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Arsenal | The Navy’s Nasty Class Patrol Boats

By Carl O. Schuster
October 2018 • Vietnam Magazine

On July 30, 1964, four speedy U.S. Navy wooden hulled boats, manned by South Vietnamese commandos advised by elite American troops, entered the Gulf of Tonkin. They carried out a late-evening attack against North Vietnam’s radar station on Hon Me Island and a garrison on Ngu Island before withdrawing shortly after midnight.

The vessels used in the attack had been developed by a Norwegian company in the 1950s as a prototype patrol torpedo boat named Nasty, which became Norway’s first vessel in its Tjeld class of patrol torpedo boats. When the U.S. Navy began to support unconventional warfare operations in Indochina in 1961, it had no suitable craft for the job, as the PT boats of World War II were no longer in use. But the Nasty, with its similar dimensions and performance, was ideal—and immediately available.

Norway delivered 14 vessels to the Navy, and American company John Trumpy & Sons Inc. provided six more. The Navy got its first two of 20 in 1962 and its last vessel in 1968. It bought the Nasty class boats primarily for the Studies and Observation Group, a covert operations agency that included men from the Navy SEALs and Army Special Forces. SOG used the boats to attack enemy defenses and radar sites on the coast, land South Vietnamese units to blow up bridges, drop off SEALs for reconnaissance operations in North Vietnamese harbors and carry out a variety of similar operations.

When the first boats arrived from Norway, the Navy added electronics, a 40 mm cannon on the bow and a 20 mm cannon on each bridge wing. The bow cannon was soon replaced by a .50-caliber machine gun mounted atop an 81 mm mortar. Crews also augmented the boats’ weapons with other guns to meet specific mission requirements. They often carried light anti-tank weapons, M60 machine guns, M79 grenade launchers and recoilless rifles.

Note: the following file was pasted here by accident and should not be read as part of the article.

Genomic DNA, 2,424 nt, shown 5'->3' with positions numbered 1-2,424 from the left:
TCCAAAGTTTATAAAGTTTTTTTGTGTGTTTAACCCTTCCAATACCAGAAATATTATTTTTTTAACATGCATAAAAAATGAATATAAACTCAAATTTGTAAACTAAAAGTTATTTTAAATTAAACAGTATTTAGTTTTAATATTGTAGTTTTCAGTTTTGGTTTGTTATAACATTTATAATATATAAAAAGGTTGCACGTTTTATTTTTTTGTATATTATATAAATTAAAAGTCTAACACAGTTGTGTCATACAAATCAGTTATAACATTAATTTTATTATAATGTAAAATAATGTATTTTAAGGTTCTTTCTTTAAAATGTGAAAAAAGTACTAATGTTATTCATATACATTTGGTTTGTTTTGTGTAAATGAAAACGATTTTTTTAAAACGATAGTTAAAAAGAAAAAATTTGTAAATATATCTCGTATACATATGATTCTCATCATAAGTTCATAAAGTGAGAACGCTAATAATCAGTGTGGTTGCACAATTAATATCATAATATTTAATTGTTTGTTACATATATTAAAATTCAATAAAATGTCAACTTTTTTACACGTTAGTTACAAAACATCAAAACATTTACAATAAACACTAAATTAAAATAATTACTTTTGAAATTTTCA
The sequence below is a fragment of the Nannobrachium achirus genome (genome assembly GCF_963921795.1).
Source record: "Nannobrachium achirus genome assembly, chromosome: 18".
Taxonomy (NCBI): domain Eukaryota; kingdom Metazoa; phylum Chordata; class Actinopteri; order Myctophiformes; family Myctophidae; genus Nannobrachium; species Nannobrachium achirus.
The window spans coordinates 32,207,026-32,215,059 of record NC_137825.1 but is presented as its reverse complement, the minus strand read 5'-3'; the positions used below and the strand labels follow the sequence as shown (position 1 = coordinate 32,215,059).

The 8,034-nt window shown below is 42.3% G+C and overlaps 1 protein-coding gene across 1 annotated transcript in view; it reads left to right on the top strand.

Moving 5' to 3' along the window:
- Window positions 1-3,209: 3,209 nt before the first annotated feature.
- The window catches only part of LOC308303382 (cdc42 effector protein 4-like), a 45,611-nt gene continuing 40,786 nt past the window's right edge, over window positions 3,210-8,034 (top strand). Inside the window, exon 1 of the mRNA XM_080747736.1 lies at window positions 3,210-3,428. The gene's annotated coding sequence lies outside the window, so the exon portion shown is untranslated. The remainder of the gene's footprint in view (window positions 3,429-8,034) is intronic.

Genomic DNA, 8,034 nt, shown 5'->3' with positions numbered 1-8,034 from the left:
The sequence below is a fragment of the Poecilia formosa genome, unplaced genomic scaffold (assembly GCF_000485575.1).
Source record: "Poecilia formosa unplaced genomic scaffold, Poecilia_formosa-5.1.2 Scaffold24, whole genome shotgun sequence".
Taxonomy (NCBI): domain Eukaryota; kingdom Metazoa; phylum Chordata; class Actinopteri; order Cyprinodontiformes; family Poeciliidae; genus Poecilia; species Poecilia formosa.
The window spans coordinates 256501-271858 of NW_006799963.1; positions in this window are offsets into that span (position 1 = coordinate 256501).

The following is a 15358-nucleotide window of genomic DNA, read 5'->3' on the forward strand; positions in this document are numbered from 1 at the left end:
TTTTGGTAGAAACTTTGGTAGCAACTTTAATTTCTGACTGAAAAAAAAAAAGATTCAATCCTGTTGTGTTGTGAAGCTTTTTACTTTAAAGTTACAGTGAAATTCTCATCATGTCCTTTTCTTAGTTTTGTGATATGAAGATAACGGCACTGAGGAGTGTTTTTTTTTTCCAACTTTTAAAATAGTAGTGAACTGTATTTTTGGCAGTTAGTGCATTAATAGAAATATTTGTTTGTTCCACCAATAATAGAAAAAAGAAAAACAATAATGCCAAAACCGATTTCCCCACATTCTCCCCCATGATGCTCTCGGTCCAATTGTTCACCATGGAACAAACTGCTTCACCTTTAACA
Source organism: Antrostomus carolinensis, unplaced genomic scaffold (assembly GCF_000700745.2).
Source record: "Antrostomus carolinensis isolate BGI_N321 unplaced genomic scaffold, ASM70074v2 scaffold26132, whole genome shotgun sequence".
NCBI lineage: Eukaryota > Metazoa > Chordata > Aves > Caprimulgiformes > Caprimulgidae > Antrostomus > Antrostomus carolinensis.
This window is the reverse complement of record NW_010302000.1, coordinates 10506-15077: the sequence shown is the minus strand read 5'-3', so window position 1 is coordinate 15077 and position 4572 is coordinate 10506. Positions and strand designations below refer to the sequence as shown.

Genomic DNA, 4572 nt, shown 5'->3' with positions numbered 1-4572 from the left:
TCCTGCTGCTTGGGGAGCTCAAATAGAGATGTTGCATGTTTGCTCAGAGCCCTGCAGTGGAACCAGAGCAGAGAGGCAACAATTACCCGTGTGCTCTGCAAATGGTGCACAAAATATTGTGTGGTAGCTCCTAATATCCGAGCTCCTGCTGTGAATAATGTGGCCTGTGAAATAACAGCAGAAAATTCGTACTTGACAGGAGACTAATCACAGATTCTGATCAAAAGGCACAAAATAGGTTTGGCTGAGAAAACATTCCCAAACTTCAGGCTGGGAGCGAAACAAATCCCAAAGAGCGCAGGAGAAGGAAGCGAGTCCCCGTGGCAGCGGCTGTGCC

After President Lyndon B. Johnson ended attacks on most of North Vietnam by U.S. aircraft and naval vessels in March 1968, the Nasty boats were employed for offshore patrols and commando insertions. Three were transferred briefly to the South Vietnamese navy, and six were lost in combat. The surviving units returned to the United States in 1972 and were stricken by 1981. 

Crew: 17-19

Propulsion: Two supercharged 3,100 shaft horsepower Napier-Deltic diesel engines driving two propellers

Displacement: 80 tons (full load) Length: 80 feet, 4 inches

Beam (width): 24 feet, 7 inches Draft (depth): 6 feet, 10 inches

Top speed: 42 knots at full load

Maximum range: 912 nautical miles at 20 knots

Armament: One Bofors 40 mm anti-aircraft gun; two 20 mm cannons; one M2 .50-caliber machine atop an 81 mm mortar

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